Spiritual Reasons for the Sabbath
Be Kelly McDonald, Jr.
In Genesis 2:2-3, we learn: “2 And on the seventh day God finished his work which he had made; and he rested on the seventh day from all his work which he had made. 3 And God blessed the seventh day, and hallowed it; because that in it he rested from all his work which God had created and made.” (ASV)
The word translated as hallowed also means “to be made holy.” God is the one who made the Sabbath holy because He rested on that day; the other six days He worked to fashion the earth. What makes something holy?
Other verses in the Bible help us understand this concept more. In Exodus 3:5-6, Moses was on the mountain with the Lord. The Lord spoke to him and told him to take his shoes off because the ground was holy. Why was the ground holy? Because God was there. His presence made it holy. In Exodus 29:43, God said, “And there I will meet with the children of Israel, and the tabernacle shall be sanctified by my glory” (KJV). The Spirit of God and the Glory of God consecrate things to make them Holy unto Him.
When God rested on the Sabbath, He set aside the entire 24-hour space of time as holy unto Him. It will always be holy, no matter what people think, say, or do. This means that His transformative power is present to touch, heal, and minister to us. A 24-hour outpouring of Holy Spirit power is available each Sabbath. This also means that the gifts of the Spirit are in the greatest degree of operation during this time.
In Ezekiel chapters 40-46, God revealed a magnificent Temple to Ezekiel. It has never been built, but will be one day in the future. The layout of this large structure provides an amazing revelation when it comes to the Sabbath. In Ezekiel 46:1-10, we learn that the Temple gates will be closed for six days and be open on the seventh day. In Hebrews 8:5, we learn that the earthly Temple is representative of the heavenly Temple. For the Temple in Ezekiel’s vision to have open gates every seventh day would correspond to the gates of Heaven being open during the Sabbath!
The gates of heaven are open when the sun sets on Friday! Let’s apply this concept to another verse: “Enter his gates with thanksgiving and his courts with praise; give thanks to him and praise His name.” We should enter the gates of Sabbath with praise and thanksgiving for His rich provision in our lives. Seek Him for the things you may need. What do you need from God? Do you need strength to go through a hard season? Are there Bible verses that you do not understand? Do you or someone you know need healing? Do you need a breakthrough in your personal life? Do you need a revelation from God? Jesus did many of His miracles on the Sabbath! While we can pray at any time, the Sabbath is a special time to reach out to God. He is waiting on us to enter into the gates of the Sabbath every week.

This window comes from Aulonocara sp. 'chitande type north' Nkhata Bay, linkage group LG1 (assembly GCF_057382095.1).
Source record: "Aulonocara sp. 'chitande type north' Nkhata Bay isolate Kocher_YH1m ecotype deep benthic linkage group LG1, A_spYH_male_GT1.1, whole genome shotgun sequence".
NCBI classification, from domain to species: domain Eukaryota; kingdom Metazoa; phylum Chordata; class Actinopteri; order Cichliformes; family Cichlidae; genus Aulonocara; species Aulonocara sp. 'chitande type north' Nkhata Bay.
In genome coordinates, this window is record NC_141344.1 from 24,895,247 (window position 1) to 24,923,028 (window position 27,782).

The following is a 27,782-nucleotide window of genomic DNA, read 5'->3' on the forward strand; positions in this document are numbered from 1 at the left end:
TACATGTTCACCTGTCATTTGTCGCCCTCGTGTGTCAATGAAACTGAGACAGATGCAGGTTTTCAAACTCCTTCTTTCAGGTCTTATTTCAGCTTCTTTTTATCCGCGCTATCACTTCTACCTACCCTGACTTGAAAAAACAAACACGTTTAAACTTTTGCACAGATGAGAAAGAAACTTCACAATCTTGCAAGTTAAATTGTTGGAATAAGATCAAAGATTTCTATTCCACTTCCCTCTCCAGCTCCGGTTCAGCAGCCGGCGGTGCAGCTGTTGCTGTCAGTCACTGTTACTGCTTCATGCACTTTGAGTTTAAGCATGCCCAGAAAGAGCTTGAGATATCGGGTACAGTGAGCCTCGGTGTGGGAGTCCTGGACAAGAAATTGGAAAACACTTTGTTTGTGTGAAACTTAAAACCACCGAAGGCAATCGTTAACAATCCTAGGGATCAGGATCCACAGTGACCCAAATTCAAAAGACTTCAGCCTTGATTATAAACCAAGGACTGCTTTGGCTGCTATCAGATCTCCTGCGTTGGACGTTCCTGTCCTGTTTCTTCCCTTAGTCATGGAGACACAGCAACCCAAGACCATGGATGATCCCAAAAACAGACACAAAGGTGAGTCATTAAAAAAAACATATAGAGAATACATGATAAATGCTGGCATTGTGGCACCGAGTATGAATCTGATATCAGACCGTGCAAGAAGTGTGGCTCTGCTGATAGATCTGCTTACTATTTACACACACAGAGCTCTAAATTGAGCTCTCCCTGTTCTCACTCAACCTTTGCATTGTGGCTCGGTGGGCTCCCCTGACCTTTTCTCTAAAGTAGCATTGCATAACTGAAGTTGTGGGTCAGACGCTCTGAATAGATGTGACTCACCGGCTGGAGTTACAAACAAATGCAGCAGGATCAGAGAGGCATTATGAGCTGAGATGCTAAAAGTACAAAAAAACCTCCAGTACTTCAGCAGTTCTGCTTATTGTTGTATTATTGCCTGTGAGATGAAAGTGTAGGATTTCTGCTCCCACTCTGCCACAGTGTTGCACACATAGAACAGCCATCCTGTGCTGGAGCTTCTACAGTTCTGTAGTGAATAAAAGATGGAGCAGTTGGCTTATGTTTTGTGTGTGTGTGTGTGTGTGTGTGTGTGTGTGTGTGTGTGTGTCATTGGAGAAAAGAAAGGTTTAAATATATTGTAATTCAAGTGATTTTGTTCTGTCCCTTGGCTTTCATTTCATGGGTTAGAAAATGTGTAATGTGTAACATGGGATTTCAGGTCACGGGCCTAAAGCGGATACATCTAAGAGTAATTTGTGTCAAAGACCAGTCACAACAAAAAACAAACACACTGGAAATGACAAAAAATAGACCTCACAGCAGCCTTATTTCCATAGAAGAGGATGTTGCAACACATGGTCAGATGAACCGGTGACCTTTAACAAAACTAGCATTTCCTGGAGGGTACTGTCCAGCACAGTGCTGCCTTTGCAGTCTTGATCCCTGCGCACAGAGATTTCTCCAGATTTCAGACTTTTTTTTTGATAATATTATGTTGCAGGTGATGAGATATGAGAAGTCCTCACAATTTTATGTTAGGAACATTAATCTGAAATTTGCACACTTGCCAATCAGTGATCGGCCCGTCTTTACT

In Ezekiel 46:8-10, we learn that the Prince is allowed to exit the same gate through which He entered. Everyone else has to go out a different gate than the one they entered. This shows us that we should not leave the Sabbath the same way that we came in. There is a transformative glory poured out on this day that does not allow us to leave the same way we came in. If we are really applying ourselves and forming our week around the observance of this day, we will be changed over time. As Paul wrote in 2 Corinthians 3:18, “And we all, who with unveiled faces reflect the Lord’s glory, are being transformed into his image with ever-increasing glory, which comes from the Lord, who is the Spirit” (NIV).
Another great reason to honor the Sabbath is to spend time with fellow believers. In Leviticus chapter 23, the Sabbath is called a “holy convocation”. This simply means a public gathering or rehearsal. We have an online fellowship finder to help find a group near you (CLICK here to view our fellowship finder). If you do not have a Sabbath-keeping church near you, then you can read the Bible, play worship music and watch or listen to a sermon at home. Maybe even try to call a like minded believer on the Sabbath and talk to each other for encouragement. Pray and ask the Lord to have one started near you. We have so much technology available to us today that previous generations did not have available. Utilize as much as you can to build your faith on the Sabbath (but don’t allow it to distract you).
The Sabbath is also a celebration of salvation. Just as we do not work on the Sabbath, we do not work to earn our salvation. Our works transition on the Sabbath from common to holy. In the same way, salvation marks the start of holy works that edify God (Ephesians 2:8-10). In the Bible, the number seven can mean “to covenant with”. When Abraham was trying to make a covenant with Abimelech in Genesis 21, he brought Abimelech seven ewe lambs. They then named the well Beersheba, which means well of the seven or well of the oath. The Sabbath is a weekly celebration of our covenant with God through Jesus Christ! Jesus even called himself the Lord of the Sabbath (Matthew 12:8, Mark 2:27-28)! He is Lord of this day. When we break from doing things our way, we are affirming our covenant with the God and Christ.
Kelly McDonald, Jr.
BSA President – www.biblesabbath.org